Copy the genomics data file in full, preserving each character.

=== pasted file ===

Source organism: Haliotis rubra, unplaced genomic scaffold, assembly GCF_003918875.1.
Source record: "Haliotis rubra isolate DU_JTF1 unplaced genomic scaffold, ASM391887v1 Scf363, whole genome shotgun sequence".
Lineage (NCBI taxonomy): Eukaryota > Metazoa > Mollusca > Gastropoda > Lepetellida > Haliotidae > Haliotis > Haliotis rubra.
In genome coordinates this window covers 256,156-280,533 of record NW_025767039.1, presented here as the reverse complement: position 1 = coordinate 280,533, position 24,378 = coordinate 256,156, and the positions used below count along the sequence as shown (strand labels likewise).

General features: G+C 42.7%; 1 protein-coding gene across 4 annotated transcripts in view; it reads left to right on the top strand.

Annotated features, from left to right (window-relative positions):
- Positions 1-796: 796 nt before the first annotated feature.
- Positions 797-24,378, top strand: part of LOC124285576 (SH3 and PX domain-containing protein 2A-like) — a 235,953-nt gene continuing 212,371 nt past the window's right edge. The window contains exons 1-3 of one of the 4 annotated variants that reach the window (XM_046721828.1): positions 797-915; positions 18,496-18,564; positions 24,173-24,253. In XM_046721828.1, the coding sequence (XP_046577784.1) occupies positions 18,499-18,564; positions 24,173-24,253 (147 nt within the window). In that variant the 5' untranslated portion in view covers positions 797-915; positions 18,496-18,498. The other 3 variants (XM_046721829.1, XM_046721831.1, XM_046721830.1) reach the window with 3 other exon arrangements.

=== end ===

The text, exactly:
Source organism: Haliotis rubra, unplaced genomic scaffold, assembly GCF_003918875.1.
Source record: "Haliotis rubra isolate DU_JTF1 unplaced genomic scaffold, ASM391887v1 Scf363, whole genome shotgun sequence".
Lineage (NCBI taxonomy): Eukaryota > Metazoa > Mollusca > Gastropoda > Lepetellida > Haliotidae > Haliotis > Haliotis rubra.
In genome coordinates this window covers 256,156-280,533 of record NW_025767039.1, presented here as the reverse complement: position 1 = coordinate 280,533, position 24,378 = coordinate 256,156, and the positions used below count along the sequence as shown (strand labels likewise).

General features: G+C 42.7%; 1 protein-coding gene across 4 annotated transcripts in view; it reads left to right on the top strand.

Annotated features, from left to right (window-relative positions):
- Positions 1-796: 796 nt before the first annotated feature.
- Positions 797-24,378, top strand: part of LOC124285576 (SH3 and PX domain-containing protein 2A-like) — a 235,953-nt gene continuing 212,371 nt past the window's right edge. The window contains exons 1-3 of one of the 4 annotated variants that reach the window (XM_046721828.1): positions 797-915; positions 18,496-18,564; positions 24,173-24,253. In XM_046721828.1, the coding sequence (XP_046577784.1) occupies positions 18,499-18,564; positions 24,173-24,253 (147 nt within the window). In that variant the 5' untranslated portion in view covers positions 797-915; positions 18,496-18,498. The other 3 variants (XM_046721829.1, XM_046721831.1, XM_046721830.1) reach the window with 3 other exon arrangements.